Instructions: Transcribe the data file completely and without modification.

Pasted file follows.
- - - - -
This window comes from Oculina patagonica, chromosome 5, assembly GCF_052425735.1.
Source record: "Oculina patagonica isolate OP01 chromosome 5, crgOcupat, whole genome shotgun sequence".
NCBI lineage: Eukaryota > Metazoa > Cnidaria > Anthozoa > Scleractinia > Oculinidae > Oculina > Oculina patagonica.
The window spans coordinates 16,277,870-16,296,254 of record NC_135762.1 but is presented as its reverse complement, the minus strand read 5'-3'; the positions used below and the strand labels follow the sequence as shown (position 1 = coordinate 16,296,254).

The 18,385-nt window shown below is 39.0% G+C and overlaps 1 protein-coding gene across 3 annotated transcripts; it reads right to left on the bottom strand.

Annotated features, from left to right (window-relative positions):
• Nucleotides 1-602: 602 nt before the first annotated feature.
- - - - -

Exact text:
This window comes from Oculina patagonica, chromosome 5, assembly GCF_052425735.1.
Source record: "Oculina patagonica isolate OP01 chromosome 5, crgOcupat, whole genome shotgun sequence".
NCBI lineage: Eukaryota > Metazoa > Cnidaria > Anthozoa > Scleractinia > Oculinidae > Oculina > Oculina patagonica.
The window spans coordinates 16,277,870-16,296,254 of record NC_135762.1 but is presented as its reverse complement, the minus strand read 5'-3'; the positions used below and the strand labels follow the sequence as shown (position 1 = coordinate 16,296,254).

The 18,385-nt window shown below is 39.0% G+C and overlaps 1 protein-coding gene across 3 annotated transcripts; it reads right to left on the bottom strand.

Annotated features, from left to right (window-relative positions):
• Nucleotides 1-602: 602 nt before the first annotated feature.